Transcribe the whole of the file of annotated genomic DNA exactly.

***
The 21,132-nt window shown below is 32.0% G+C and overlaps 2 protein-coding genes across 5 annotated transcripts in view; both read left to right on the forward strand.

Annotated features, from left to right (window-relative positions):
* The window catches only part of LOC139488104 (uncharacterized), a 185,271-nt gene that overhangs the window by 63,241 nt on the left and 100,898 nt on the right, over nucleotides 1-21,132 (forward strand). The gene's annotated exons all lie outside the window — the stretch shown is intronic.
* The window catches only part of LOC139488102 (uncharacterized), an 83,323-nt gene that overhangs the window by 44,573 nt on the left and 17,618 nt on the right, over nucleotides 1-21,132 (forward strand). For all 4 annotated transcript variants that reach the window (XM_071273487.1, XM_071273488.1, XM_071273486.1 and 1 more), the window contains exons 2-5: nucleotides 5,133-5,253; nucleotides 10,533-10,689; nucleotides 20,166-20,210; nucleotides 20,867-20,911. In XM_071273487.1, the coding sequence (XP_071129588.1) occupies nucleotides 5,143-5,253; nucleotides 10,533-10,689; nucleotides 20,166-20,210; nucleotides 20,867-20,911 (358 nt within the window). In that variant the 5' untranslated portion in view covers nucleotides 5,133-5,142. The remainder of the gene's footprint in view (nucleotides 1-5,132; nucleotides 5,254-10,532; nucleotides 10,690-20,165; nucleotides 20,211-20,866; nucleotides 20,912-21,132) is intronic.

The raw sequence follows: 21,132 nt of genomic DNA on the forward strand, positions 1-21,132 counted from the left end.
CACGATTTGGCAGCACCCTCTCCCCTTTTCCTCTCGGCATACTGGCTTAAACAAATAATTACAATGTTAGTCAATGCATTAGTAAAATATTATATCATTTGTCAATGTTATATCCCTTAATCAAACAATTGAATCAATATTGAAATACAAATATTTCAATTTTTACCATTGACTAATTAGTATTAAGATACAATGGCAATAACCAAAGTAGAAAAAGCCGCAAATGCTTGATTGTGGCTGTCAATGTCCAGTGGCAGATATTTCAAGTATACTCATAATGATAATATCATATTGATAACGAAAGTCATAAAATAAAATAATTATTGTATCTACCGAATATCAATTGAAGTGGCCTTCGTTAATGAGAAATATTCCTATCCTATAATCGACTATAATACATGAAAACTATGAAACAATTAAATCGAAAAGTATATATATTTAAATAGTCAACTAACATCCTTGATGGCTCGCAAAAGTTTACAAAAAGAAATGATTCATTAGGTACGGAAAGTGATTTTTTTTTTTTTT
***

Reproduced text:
The 21,132-nt window shown below is 32.0% G+C and overlaps 2 protein-coding genes across 5 annotated transcripts in view; both read left to right on the forward strand.

Annotated features, from left to right (window-relative positions):
* The window catches only part of LOC139488104 (uncharacterized), a 185,271-nt gene that overhangs the window by 63,241 nt on the left and 100,898 nt on the right, over nucleotides 1-21,132 (forward strand). The gene's annotated exons all lie outside the window — the stretch shown is intronic.
* The window catches only part of LOC139488102 (uncharacterized), an 83,323-nt gene that overhangs the window by 44,573 nt on the left and 17,618 nt on the right, over nucleotides 1-21,132 (forward strand). For all 4 annotated transcript variants that reach the window (XM_071273487.1, XM_071273488.1, XM_071273486.1 and 1 more), the window contains exons 2-5: nucleotides 5,133-5,253; nucleotides 10,533-10,689; nucleotides 20,166-20,210; nucleotides 20,867-20,911. In XM_071273487.1, the coding sequence (XP_071129588.1) occupies nucleotides 5,143-5,253; nucleotides 10,533-10,689; nucleotides 20,166-20,210; nucleotides 20,867-20,911 (358 nt within the window). In that variant the 5' untranslated portion in view covers nucleotides 5,133-5,142. The remainder of the gene's footprint in view (nucleotides 1-5,132; nucleotides 5,254-10,532; nucleotides 10,690-20,165; nucleotides 20,211-20,866; nucleotides 20,912-21,132) is intronic.

The raw sequence follows: 21,132 nt of genomic DNA on the forward strand, positions 1-21,132 counted from the left end.
CACGATTTGGCAGCACCCTCTCCCCTTTTCCTCTCGGCATACTGGCTTAAACAAATAATTACAATGTTAGTCAATGCATTAGTAAAATATTATATCATTTGTCAATGTTATATCCCTTAATCAAACAATTGAATCAATATTGAAATACAAATATTTCAATTTTTACCATTGACTAATTAGTATTAAGATACAATGGCAATAACCAAAGTAGAAAAAGCCGCAAATGCTTGATTGTGGCTGTCAATGTCCAGTGGCAGATATTTCAAGTATACTCATAATGATAATATCATATTGATAACGAAAGTCATAAAATAAAATAATTATTGTATCTACCGAATATCAATTGAAGTGGCCTTCGTTAATGAGAAATATTCCTATCCTATAATCGACTATAATACATGAAAACTATGAAACAATTAAATCGAAAAGTATATATATTTAAATAGTCAACTAACATCCTTGATGGCTCGCAAAAGTTTACAAAAAGAAATGATTCATTAGGTACGGAAAGTGATTTTTTTTTTTTTT